If you haven’t yet given much attention to speedy Reading center fielder Roman Quinn, it’s time that you started. The Phillies’ second round draft pick in 2011 is making a name for himself as the catalyst for the Double-A Fightin Phils.
Described as a prototypical lead-off guy, Quinn has begun drawing comparisons to the likes of the legendary Rickey Henderson, a player that the 21-year-old isn’t quite old enough to recall seeing in action.
“I have seen Kenny Lofton and Juan Pierre and Dee Gordon right now. So, I’ll watch their swings and how they put down bunts and it’s game changing for me. An inspiration,” Quinn said with a smile while sitting in the home dugout at Reading’s FirstEnergy Stadium this week.
With a long road ahead to reach the stature of those players, though, Quinn is doing all the right things to develop his game and help his team the way those speedsters have been known to.
“He just changes the whole game,” Reading manager Dusty Wathan stated. “Whether it’s the opportunity to steal a base or just to get more fastballs for the guys behind him, the defense totally changes when he’s on base and when he’s at the plate. They have to change the way they defend because he’s a threat to bunt and steal.”
Sporting a slash line of .310/.349/.520 with a league-best 11 stolen bases through 25 games in his first season above A ball, Quinn feels that time he spent last off-season in the prestigious Arizona Fall League prepared him for action this year in the Eastern League.
“It definitely got me ready for Double-A because the pitching out there was outstanding. All those guys were either first rounders or had been in Double-A or higher last year. So, the pitching was good and I got to see how the umpires call everything and I got a feel for everything,” Quinn stated.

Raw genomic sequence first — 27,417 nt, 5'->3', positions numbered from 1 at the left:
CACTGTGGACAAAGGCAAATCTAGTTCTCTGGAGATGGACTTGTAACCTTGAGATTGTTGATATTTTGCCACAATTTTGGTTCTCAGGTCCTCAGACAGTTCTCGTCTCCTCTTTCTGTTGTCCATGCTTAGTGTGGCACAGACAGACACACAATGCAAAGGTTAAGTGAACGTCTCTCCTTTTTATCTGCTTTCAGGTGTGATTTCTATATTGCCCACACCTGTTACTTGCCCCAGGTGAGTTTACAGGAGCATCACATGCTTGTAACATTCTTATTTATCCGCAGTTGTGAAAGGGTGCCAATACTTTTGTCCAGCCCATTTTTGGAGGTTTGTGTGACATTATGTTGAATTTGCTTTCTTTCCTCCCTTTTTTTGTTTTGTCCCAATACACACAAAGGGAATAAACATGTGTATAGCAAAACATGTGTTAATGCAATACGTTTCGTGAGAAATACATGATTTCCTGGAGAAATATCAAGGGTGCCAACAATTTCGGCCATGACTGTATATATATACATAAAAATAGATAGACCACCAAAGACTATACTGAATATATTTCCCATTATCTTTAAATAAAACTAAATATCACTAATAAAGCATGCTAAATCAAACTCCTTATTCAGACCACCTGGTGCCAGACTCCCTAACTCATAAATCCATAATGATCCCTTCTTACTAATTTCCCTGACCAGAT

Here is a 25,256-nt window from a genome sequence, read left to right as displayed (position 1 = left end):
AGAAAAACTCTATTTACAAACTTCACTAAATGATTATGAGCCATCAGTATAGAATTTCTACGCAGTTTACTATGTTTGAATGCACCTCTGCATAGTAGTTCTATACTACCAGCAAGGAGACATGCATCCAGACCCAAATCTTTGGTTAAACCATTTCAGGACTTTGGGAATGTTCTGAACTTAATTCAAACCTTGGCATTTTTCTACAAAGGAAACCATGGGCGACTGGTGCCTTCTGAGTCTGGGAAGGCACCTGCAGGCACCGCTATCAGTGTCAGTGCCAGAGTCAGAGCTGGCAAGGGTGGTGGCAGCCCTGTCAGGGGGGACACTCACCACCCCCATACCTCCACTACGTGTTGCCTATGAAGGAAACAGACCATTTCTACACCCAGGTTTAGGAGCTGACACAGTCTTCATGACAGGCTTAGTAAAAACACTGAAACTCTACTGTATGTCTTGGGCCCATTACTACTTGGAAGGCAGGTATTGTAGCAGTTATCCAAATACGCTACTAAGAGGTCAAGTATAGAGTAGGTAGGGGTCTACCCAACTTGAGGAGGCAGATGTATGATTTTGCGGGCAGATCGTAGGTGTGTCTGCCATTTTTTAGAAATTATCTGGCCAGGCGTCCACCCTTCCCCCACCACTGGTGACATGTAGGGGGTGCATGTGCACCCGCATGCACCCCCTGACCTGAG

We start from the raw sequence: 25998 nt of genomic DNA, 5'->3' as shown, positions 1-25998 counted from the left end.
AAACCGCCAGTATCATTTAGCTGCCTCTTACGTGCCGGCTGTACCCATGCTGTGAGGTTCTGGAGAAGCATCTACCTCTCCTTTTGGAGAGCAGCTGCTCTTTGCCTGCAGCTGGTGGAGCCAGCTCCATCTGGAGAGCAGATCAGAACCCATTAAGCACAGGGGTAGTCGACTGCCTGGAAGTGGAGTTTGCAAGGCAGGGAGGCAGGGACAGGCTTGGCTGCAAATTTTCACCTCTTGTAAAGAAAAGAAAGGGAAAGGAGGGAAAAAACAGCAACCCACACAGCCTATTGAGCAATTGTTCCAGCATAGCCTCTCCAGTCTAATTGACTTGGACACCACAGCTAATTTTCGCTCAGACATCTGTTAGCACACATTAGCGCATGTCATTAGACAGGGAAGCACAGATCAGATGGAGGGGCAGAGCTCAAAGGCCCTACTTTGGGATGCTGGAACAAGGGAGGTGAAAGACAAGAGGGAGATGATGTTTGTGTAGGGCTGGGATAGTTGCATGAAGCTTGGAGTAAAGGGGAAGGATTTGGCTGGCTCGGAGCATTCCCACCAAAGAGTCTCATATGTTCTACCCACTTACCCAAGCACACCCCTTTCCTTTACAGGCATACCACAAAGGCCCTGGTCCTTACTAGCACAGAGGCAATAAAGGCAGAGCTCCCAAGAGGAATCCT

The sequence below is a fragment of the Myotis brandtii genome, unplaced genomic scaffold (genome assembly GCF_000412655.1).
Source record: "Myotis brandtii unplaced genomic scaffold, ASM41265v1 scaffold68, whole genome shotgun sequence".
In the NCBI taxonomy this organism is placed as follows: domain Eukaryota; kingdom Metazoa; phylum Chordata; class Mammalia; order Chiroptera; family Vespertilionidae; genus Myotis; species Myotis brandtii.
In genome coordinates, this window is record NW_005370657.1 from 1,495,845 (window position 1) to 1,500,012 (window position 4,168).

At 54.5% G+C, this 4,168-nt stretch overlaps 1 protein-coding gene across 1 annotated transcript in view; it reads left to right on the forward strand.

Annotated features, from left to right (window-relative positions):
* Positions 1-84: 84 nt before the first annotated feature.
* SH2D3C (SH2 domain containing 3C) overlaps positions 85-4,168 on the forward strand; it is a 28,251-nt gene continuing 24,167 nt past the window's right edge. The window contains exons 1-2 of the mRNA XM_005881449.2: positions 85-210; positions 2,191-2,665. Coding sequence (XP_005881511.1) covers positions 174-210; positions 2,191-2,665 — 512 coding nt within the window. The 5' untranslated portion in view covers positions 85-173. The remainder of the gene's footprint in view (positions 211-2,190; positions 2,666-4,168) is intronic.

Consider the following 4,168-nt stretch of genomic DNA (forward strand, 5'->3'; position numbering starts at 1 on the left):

Previously, Quinn struggled as a pro, as he was tasked with much to learn after signing with the Phillies.
The organization wanted the youngster they drafted out of Port St. Joe High School in Florida to become a switch-hitter and requested the outfielder move to shortstop. With years of swinging from the left side under his belt along with a shift back to the outfield, the generously listed five-foot-1o 170-pounder is more comfortable and feels confident in his game.
“It’s definitely coming along, my comfort level, my confidence. All of it. It’s definitely coming along. I’ll say it has a lot to do with me getting more reps, seeing more pitches,” Quinn said, adding, “Baseball is a mental sport and I feel like confidence is the key to everything.”
Currently, Quinn is batting .290 from the left side. That’s a nice jump from his mark from the same side last year with Class A Advanced Clearwater, when he sported a .222 mark, and well above his .230 average with Lakewood in 2013, when his season was cut short with a left wrist fracture.
Coaches aren’t surprised in the least at the way that Quinn, who missed time early last season after having reconstructive surgery on his right Achilles tendon, has adapted to new aspects of the game and how he has overcome hurdles to return to full strength on the base paths.
“It’s his personality,” Wathan asserted. “He’s a guy that’s pretty level headed. He’s able to adapt. He’s taken to switch-hitting, he’s taken to bunting, he’s taken to the outfield and he’s getting more and more comfortable. I don’t think it’s shocking because he’s a tremendous athlete.”
Quinn’s presence at the top of the Figthins’ batting order is sure to be worth the price of admission all summer long in Reading. Here’s hoping that tickets to see the young spark plug will be available at higher levels and for larger dollar amounts in the coming seasons.